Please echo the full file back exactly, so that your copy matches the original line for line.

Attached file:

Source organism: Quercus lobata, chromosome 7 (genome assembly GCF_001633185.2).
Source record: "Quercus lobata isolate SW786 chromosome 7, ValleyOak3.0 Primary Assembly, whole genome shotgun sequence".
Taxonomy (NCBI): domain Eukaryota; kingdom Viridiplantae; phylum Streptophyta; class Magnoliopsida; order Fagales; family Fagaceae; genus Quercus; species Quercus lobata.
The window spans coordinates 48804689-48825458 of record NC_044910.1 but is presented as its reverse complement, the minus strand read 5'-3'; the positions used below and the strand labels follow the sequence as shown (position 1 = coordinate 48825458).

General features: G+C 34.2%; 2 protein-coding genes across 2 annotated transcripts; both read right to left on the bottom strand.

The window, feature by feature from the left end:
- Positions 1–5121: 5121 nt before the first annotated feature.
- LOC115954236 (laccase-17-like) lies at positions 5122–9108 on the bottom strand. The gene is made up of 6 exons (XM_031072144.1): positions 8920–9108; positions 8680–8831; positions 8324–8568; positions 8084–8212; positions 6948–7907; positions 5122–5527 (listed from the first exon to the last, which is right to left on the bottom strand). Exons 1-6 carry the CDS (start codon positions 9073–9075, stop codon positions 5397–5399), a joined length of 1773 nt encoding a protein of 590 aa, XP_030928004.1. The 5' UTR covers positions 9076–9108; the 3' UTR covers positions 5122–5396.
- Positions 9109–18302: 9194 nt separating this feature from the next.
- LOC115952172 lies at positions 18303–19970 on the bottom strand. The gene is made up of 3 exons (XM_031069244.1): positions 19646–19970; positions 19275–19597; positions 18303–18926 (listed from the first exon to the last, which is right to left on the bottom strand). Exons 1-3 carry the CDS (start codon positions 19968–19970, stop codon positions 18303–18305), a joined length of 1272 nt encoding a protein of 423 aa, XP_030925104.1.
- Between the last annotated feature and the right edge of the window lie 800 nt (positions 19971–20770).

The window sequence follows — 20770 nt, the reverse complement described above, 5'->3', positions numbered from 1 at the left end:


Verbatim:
Source organism: Quercus lobata, chromosome 7 (genome assembly GCF_001633185.2).
Source record: "Quercus lobata isolate SW786 chromosome 7, ValleyOak3.0 Primary Assembly, whole genome shotgun sequence".
Taxonomy (NCBI): domain Eukaryota; kingdom Viridiplantae; phylum Streptophyta; class Magnoliopsida; order Fagales; family Fagaceae; genus Quercus; species Quercus lobata.
The window spans coordinates 48804689-48825458 of record NC_044910.1 but is presented as its reverse complement, the minus strand read 5'-3'; the positions used below and the strand labels follow the sequence as shown (position 1 = coordinate 48825458).

General features: G+C 34.2%; 2 protein-coding genes across 2 annotated transcripts; both read right to left on the bottom strand.

The window, feature by feature from the left end:
- Positions 1–5121: 5121 nt before the first annotated feature.
- LOC115954236 (laccase-17-like) lies at positions 5122–9108 on the bottom strand. The gene is made up of 6 exons (XM_031072144.1): positions 8920–9108; positions 8680–8831; positions 8324–8568; positions 8084–8212; positions 6948–7907; positions 5122–5527 (listed from the first exon to the last, which is right to left on the bottom strand). Exons 1-6 carry the CDS (start codon positions 9073–9075, stop codon positions 5397–5399), a joined length of 1773 nt encoding a protein of 590 aa, XP_030928004.1. The 5' UTR covers positions 9076–9108; the 3' UTR covers positions 5122–5396.
- Positions 9109–18302: 9194 nt separating this feature from the next.
- LOC115952172 lies at positions 18303–19970 on the bottom strand. The gene is made up of 3 exons (XM_031069244.1): positions 19646–19970; positions 19275–19597; positions 18303–18926 (listed from the first exon to the last, which is right to left on the bottom strand). Exons 1-3 carry the CDS (start codon positions 19968–19970, stop codon positions 18303–18305), a joined length of 1272 nt encoding a protein of 423 aa, XP_030925104.1.
- Between the last annotated feature and the right edge of the window lie 800 nt (positions 19971–20770).

The window sequence follows — 20770 nt, the reverse complement described above, 5'->3', positions numbered from 1 at the left end: